We pulled into Manchioneel Bay on Cooper Island and had a race for the last Mooring Ball with a much larger yacht. But....they forgot one thing.....they still had their main up. So Mary and I were able to snag it because they had to slow down, turn around and drop their sails; we did that a little earlier and that was how they caught up to us. Cooper Island is an incredible place to watch sunsets. Mary and I made dinner on the boat again, listening to local music on the radio as the most spectacular sunset I have ever seen kept track of time for us.
|Manchioneel Bay, Cooper Island|
In the morning we break free around eight am. We diddnt bring a watch, there was no clock on board and so we judged time by the height of the sun. The photo above would be around 650pm or so. The sun set around 7pm. When we returned out jeep on Anegada we did it at sunset!
We headed for the Baths to try and get a mooring ball. Our backup was Spanish Town and then take a taxi to the baths. Mary's rash was getting worse so we wanted to get to a clinic as well. There was one within walking distance of the harbor as learned so we needed to get there.
|photo via endlessreach.com|
Did I mention you cant take the dink to shore? We had to swim in about 100 yards with all our stuff. It was kind of fun and good to know Mary could Robinson Crusoe it no problem.
|Keith at clinic|
Taxi back to the baths....back to the fun. We hiked inside the baths after having lunch at the top enjoying the view. What a great morning!
We swam back to the boat. Our camera was protected by 3 zip lock bags in my pocket.
We set sail again, this time for Salt Island. We were hoping to grab a mooring ball for the afternoon and snorkel the wreck of the Rhone. When we got around Lee Bay we saw no one there! Oh Joy! We quickly realized that there was no one there for a reason. The swell was probably around 6 feet and made diving/snorkeling impossible. Dammit! A 100 foot wreck 20 feet under would have been really cool. Oh well....back to sailing.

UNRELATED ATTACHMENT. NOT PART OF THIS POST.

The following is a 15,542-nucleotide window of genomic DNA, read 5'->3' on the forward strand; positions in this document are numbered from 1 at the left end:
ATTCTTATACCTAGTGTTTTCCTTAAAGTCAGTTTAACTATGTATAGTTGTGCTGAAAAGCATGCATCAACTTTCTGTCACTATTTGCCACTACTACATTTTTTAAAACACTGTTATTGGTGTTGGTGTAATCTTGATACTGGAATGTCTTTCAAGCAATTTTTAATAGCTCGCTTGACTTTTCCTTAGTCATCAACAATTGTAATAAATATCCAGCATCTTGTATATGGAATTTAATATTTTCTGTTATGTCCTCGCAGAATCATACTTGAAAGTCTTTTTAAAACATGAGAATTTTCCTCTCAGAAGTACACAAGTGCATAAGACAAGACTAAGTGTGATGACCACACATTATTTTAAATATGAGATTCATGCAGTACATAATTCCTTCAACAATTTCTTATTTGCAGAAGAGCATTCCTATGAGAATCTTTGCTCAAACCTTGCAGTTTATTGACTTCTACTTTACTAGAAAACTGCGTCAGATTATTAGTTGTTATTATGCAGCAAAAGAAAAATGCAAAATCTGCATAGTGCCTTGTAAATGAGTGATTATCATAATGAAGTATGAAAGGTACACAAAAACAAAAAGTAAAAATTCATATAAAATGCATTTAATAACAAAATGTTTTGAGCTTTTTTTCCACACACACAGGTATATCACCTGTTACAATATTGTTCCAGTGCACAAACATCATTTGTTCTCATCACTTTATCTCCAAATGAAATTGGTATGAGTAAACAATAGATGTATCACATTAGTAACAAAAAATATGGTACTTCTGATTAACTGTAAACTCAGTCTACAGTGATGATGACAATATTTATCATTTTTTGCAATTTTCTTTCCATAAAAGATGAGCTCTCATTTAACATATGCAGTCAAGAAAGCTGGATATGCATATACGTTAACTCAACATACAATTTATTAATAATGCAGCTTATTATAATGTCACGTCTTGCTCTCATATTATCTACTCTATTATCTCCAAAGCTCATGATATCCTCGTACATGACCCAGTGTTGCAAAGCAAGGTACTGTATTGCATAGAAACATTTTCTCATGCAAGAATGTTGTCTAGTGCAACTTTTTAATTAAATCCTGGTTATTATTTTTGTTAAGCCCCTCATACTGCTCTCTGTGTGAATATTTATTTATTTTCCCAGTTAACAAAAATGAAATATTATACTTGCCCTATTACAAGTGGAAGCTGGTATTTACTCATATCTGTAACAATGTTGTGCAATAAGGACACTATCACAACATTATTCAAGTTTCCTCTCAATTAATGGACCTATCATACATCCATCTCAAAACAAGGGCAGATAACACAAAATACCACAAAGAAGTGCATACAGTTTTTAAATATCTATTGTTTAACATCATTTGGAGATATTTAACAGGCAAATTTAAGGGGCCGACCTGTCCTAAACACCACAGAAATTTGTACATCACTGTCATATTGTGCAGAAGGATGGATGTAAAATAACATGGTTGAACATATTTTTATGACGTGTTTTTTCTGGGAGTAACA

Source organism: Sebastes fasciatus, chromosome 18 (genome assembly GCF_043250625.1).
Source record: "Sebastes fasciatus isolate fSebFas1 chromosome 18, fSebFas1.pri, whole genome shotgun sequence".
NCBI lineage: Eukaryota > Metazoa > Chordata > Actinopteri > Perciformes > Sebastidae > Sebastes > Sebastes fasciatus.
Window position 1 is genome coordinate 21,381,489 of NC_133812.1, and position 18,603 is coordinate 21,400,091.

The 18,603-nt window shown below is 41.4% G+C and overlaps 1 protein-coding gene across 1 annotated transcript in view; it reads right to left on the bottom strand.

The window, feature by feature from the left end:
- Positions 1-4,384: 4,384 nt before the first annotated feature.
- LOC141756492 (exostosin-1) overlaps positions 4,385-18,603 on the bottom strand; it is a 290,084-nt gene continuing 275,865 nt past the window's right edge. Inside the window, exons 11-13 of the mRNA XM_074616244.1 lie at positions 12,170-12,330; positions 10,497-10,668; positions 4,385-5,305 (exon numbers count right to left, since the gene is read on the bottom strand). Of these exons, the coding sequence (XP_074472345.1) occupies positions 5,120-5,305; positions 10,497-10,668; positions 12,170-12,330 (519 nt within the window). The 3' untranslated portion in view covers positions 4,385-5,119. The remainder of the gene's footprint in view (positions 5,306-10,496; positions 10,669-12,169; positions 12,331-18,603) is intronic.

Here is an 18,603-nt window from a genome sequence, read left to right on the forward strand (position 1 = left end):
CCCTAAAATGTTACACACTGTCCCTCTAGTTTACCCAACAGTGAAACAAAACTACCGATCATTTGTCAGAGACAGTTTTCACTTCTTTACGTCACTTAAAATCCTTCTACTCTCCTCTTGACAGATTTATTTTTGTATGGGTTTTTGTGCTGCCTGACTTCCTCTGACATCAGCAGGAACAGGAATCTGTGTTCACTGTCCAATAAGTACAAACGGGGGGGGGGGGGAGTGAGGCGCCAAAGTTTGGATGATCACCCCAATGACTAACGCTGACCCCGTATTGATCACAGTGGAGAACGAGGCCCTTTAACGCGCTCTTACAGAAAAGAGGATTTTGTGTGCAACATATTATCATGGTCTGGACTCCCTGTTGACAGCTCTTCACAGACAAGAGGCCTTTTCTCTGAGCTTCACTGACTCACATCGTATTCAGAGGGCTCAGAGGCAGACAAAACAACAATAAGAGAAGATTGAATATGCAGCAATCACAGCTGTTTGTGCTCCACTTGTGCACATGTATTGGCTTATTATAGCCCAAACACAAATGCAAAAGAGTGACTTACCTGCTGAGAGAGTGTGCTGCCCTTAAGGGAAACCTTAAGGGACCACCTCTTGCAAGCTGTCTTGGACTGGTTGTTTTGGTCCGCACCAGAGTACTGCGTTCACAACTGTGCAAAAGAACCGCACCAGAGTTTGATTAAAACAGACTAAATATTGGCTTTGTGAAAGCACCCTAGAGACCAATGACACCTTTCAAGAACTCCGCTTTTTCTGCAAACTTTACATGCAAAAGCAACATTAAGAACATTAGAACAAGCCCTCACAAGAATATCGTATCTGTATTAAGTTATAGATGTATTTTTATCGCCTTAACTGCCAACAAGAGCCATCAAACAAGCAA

This time we head for the Bight at Norman Island.
It was time to go home. We woke up a little later than I had hoped to make our last 4 mile passage back to Road Town thus completing our circle. I did this exact sail back to road town a year and a half earlier with the crew and it was no easier this time. As thoughts of real life started to seep in and you start to realize you need to know the exact time again all you can do is reminisce. We got back to Port Purcell around 11am and finished the check out by 12pm. Both of us showered and we took a taxi to town to catch the ferry.
What a great trip.
A few acknowledgements. In planning for the trip www.traveltalkonline.com was instrumental. Their forum readers helped me think through everything. Mary and I used Walker's notes to navigate to Anegada. We did not buy the approach chart. Just followed his notes. Did the sail with a chart and a compass from Leverick Bay. I wouldnt do the trip without good sunlight and a keen understanding of how current changes our course. Other than that it was easy as pie. We used the Simon's Anchorages (thanks Wayne) and the Simon Cruising Guide tirelessly. I had the nautical chart on deck at all times.
We met some really nice people. Those people form Gran Rapids were really cool. The dude from Louisiana was kind of creepy. But all in all we had a blast!